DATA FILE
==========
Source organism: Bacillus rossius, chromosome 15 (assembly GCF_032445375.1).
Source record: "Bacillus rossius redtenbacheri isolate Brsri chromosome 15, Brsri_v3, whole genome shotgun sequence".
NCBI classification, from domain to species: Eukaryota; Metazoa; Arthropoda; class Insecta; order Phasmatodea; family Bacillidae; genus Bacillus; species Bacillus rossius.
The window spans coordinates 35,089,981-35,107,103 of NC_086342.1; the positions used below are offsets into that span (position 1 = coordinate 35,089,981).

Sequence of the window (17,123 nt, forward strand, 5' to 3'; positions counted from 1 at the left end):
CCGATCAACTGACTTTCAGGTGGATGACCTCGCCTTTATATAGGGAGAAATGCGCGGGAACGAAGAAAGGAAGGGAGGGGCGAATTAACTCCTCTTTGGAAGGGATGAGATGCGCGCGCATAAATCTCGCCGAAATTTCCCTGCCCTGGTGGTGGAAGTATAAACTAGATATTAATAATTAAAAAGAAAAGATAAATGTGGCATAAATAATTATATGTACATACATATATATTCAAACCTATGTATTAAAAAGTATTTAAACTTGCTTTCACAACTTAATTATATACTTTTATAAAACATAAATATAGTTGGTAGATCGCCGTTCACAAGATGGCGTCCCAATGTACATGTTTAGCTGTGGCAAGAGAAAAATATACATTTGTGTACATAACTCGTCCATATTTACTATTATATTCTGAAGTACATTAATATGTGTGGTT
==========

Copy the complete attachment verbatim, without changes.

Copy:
Source organism: Bacillus rossius, chromosome 15 (assembly GCF_032445375.1).
Source record: "Bacillus rossius redtenbacheri isolate Brsri chromosome 15, Brsri_v3, whole genome shotgun sequence".
NCBI classification, from domain to species: Eukaryota; Metazoa; Arthropoda; class Insecta; order Phasmatodea; family Bacillidae; genus Bacillus; species Bacillus rossius.
The window spans coordinates 35,089,981-35,107,103 of NC_086342.1; the positions used below are offsets into that span (position 1 = coordinate 35,089,981).

Sequence of the window (17,123 nt, forward strand, 5' to 3'; positions counted from 1 at the left end):
CCGATCAACTGACTTTCAGGTGGATGACCTCGCCTTTATATAGGGAGAAATGCGCGGGAACGAAGAAAGGAAGGGAGGGGCGAATTAACTCCTCTTTGGAAGGGATGAGATGCGCGCGCATAAATCTCGCCGAAATTTCCCTGCCCTGGTGGTGGAAGTATAAACTAGATATTAATAATTAAAAAGAAAAGATAAATGTGGCATAAATAATTATATGTACATACATATATATTCAAACCTATGTATTAAAAAGTATTTAAACTTGCTTTCACAACTTAATTATATACTTTTATAAAACATAAATATAGTTGGTAGATCGCCGTTCACAAGATGGCGTCCCAATGTACATGTTTAGCTGTGGCAAGAGAAAAATATACATTTGTGTACATAACTCGTCCATATTTACTATTATATTCTGAAGTACATTAATATGTGTGGTT